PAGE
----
“It Just Loved Being Broken”: These Are The Worst Cars In Australia

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“It Just Loved Being Broken”: These Are The Worst Cars In Australia

We’re pretty lucky that there are very few truly bad cars sold new in Australia these days. But that hasn’t always been the case.

Australians have always had a love affair with cars and it’s a rite of passage for Aussie drivers to drive a crapbox first car. Some of us don’t grow out of that crapbox phase and continue buying terrible cars, whether that’s revheads dealing with temperamental enthusiast vehicles or the chronically unlucky who find themselves going from lemon to lemon.

Me? The worst car I ever owned was my 1996 Ford Probe GT, a.k.a. ‘El Probo’ a.k.a. the cheapest American car in the country at the start of the first COVID-19 lockdown. It was an absolute dog – but that wasn’t entirely El Probo’s fault.

Other cars, however, are just awful, plain and simple. So we asked DMARGE readers, what’s the worst car you’ve ever owned? Some of the answers surprised us, and others we could have guessed.

A ninth-generation Mazda 323. The number plate says it all. Image: Grays Online

First of all, the usual suspects: cheap Asian economy cars.

A 1983 Honda Civic, a Holden Cruze and a Mazda 323 “that wouldn’t accelerate when I needed it to” were all given as answers, with the latter’s mate chiming in, “what about the time it ran over a tree branch and dragged it for miles?” The Mazda 323 might have been dumpy but at least it was tough.

Another cracker: “my mate owned a [Daewoo] Lanos.” Yeah sure. It was your mate. The Lanos is an awful car though so we’ll give you that.

There also wasn’t a lot of love for Aussie-built cars either, with the Holden Commodore, Holden Premier, Mitsubishi Magna and a Ford Cortina XLE 6-cylinder all other contributions. (My parents owned a 6-cylinder Cortina that they called ‘The Antichrist’, so I don’t have any problems believing that.)

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A late-model Alfa Romeo GTV6. Just by looking at it, it’s broken. Image: Collecting Cars

Unsurprisingly, we got a few European cars making the list, too. A BMW 125i made the list, as did a Ford Prefect and a Triumph Spitfire: “it just loved being broken,” the owner joked.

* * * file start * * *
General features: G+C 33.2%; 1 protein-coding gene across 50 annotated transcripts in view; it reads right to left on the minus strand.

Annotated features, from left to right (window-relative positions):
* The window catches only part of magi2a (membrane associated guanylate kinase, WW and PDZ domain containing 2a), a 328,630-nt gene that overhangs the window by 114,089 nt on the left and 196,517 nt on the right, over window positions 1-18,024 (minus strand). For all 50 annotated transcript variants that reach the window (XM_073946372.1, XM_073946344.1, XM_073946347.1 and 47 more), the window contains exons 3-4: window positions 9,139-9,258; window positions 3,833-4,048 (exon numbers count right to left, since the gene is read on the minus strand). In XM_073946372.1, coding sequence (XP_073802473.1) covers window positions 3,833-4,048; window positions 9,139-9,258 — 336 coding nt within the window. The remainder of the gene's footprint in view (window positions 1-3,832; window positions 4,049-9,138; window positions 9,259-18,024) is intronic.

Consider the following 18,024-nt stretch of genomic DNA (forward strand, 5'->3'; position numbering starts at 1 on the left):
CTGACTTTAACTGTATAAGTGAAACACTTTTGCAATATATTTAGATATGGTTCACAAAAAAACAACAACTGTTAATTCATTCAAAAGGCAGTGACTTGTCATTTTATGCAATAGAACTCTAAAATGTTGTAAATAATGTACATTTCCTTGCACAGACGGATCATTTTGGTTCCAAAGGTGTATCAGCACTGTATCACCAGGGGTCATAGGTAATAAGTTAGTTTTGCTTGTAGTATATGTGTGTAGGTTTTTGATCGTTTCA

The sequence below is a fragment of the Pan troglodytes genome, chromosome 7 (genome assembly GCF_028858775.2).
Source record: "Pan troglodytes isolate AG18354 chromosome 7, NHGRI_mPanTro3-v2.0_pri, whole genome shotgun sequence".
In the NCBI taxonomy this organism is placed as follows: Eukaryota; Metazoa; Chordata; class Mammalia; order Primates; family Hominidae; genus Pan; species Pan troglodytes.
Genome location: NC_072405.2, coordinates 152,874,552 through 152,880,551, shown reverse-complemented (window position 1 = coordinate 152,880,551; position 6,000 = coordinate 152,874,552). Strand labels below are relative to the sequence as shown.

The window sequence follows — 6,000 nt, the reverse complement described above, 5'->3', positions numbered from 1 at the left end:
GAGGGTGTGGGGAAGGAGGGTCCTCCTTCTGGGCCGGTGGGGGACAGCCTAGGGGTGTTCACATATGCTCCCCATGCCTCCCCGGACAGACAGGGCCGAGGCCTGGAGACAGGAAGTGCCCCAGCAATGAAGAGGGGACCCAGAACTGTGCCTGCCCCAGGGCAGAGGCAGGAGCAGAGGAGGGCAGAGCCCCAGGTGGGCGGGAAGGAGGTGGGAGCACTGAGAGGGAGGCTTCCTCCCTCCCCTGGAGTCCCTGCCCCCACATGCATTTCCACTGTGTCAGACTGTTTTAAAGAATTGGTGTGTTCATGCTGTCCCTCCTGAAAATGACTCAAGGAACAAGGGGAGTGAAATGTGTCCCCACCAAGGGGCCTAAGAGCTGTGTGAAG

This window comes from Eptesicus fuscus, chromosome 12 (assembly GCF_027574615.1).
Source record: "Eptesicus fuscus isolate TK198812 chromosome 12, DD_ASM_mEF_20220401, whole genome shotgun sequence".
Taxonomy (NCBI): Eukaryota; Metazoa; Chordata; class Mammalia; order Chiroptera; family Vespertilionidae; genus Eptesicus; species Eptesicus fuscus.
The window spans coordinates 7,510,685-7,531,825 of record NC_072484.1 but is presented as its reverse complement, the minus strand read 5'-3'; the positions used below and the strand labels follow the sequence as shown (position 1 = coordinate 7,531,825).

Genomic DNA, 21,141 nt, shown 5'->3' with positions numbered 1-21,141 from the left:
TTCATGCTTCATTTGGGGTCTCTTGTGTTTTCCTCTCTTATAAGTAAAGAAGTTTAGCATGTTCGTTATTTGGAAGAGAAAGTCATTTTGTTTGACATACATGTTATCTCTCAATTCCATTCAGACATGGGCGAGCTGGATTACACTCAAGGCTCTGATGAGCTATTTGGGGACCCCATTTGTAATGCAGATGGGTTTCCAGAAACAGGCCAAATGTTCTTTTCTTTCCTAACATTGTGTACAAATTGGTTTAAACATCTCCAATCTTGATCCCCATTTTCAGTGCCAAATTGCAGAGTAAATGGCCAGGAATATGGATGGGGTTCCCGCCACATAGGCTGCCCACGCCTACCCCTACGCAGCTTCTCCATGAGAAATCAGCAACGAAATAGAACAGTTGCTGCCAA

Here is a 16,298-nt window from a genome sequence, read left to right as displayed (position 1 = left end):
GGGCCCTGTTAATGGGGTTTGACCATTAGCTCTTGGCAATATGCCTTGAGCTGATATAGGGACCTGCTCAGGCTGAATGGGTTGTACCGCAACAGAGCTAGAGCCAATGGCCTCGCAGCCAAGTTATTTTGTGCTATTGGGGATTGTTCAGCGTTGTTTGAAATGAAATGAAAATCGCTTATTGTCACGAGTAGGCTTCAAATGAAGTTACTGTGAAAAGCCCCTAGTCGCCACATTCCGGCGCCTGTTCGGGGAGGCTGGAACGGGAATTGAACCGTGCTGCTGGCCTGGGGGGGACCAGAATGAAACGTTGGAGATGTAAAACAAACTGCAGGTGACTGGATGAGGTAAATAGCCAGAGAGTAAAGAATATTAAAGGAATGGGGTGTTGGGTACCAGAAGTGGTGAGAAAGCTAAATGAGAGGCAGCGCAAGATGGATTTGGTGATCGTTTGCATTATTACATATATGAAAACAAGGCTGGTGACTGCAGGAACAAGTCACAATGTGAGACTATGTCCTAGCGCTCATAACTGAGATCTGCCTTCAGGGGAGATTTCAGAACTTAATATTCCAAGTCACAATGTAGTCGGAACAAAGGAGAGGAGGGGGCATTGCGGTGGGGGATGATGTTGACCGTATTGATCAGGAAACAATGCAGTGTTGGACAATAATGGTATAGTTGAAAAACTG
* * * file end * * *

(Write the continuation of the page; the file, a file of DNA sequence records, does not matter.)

Interestingly, one reader mentioned his “love-hate relationship with an Alfa Romeo GT,” while another called his GTV6 his “worst slash best”. We’re not surprised Alfa got a mention but it perhaps says something about the notoriously unreliable Italian brand that it inspires such feelings among its drivers…

Speaking of Italian cars, some punter said a Ferrari F355 Spider was the worst car he ever owned, citing “zero space”. Very funny.

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On a more serious (but no less hilarious) note, one answer was a 1967 Ford Mustang fastback. “Lovely to look at,” said the owner, “but if you need to use the brakes…”

A 1967 Ford Mustang fastback. People forget that these just have drum brakes. Image: Mecum Auctions

The question that might be on your mind right now is this: how do I avoid buying a crap car? Well, there are a few sure-fire ways to avoid automotive aggravation.

Of course, you should read plenty of reviews, regardless of whether it’s a new or used car. It’s also worth checking out the crashworthiness and safety of the car on the ANCAP’s website – you can forgive a car for being boring or ugly but you can’t forgive a car for being unsafe.

If it’s a used car, consider taking it to a trusted mechanic for an inspection, as well as paying for a background check. Sure, it’s extra money upfront, but it can save some serious heartbreak later on.

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